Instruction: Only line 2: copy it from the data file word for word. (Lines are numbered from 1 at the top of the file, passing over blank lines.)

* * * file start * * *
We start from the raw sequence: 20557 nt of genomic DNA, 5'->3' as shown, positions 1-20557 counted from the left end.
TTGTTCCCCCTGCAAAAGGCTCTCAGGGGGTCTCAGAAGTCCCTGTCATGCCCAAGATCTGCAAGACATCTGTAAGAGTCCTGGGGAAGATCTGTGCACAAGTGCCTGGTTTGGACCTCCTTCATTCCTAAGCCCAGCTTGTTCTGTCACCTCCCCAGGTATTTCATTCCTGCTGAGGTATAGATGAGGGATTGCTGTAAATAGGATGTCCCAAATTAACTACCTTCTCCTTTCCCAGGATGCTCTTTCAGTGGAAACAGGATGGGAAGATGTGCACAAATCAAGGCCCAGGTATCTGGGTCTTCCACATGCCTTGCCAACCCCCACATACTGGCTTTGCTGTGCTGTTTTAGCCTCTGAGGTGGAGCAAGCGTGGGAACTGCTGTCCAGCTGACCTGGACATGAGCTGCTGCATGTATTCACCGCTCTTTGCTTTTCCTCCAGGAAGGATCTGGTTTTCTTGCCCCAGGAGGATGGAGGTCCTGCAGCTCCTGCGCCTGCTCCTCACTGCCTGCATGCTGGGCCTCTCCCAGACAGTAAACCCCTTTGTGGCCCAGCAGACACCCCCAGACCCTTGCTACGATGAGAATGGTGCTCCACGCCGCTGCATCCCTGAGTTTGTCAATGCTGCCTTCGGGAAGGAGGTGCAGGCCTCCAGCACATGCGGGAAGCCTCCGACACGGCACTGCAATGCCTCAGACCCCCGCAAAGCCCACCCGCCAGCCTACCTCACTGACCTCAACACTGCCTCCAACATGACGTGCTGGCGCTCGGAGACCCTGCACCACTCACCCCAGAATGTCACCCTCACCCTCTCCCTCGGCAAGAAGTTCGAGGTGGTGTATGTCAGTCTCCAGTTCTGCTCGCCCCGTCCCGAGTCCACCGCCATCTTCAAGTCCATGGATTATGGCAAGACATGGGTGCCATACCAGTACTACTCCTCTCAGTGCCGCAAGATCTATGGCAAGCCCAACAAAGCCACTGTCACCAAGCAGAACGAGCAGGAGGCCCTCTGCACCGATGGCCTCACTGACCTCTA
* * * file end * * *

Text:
TTGTTCCCCCTGCAAAAGGCTCTCAGGGGGTCTCAGAAGTCCCTGTCATGCCCAAGATCTGCAAGACATCTGTAAGAGTCCTGGGGAAGATCTGTGCACAAGTGCCTGGTTTGGACCTCCTTCATTCCTAAGCCCAGCTTGTTCTGTCACCTCCCCAGGTATTTCATTCCTGCTGAGGTATAGATGAGGGATTGCTGTAAATAGGATGTCCCAAATTAACTACCTTCTCCTTTCCCAGGATGCTCTTTCAGTGGAAACAGGATGGGAAGATGTGCACAAATCAAGGCCCAGGTATCTGGGTCTTCCACATGCCTTGCCAACCCCCACATACTGGCTTTGCTGTGCTGTTTTAGCCTCTGAGGTGGAGCAAGCGTGGGAACTGCTGTCCAGCTGACCTGGACATGAGCTGCTGCATGTATTCACCGCTCTTTGCTTTTCCTCCAGGAAGGATCTGGTTTTCTTGCCCCAGGAGGATGGAGGTCCTGCAGCTCCTGCGCCTGCTCCTCACTGCCTGCATGCTGGGCCTCTCCCAGACAGTAAACCCCTTTGTGGCCCAGCAGACACCCCCAGACCCTTGCTACGATGAGAATGGTGCTCCACGCCGCTGCATCCCTGAGTTTGTCAATGCTGCCTTCGGGAAGGAGGTGCAGGCCTCCAGCACATGCGGGAAGCCTCCGACACGGCACTGCAATGCCTCAGACCCCCGCAAAGCCCACCCGCCAGCCTACCTCACTGACCTCAACACTGCCTCCAACATGACGTGCTGGCGCTCGGAGACCCTGCACCACTCACCCCAGAATGTCACCCTCACCCTCTCCCTCGGCAAGAAGTTCGAGGTGGTGTATGTCAGTCTCCAGTTCTGCTCGCCCCGTCCCGAGTCCACCGCCATCTTCAAGTCCATGGATTATGGCAAGACATGGGTGCCATACCAGTACTACTCCTCTCAGTGCCGCAAGATCTATGGCAAGCCCAACAAAGCCACTGTCACCAAGCAGAACGAGCAGGAGGCCCTCTGCACCGATGGCCTCACTGACCTCTA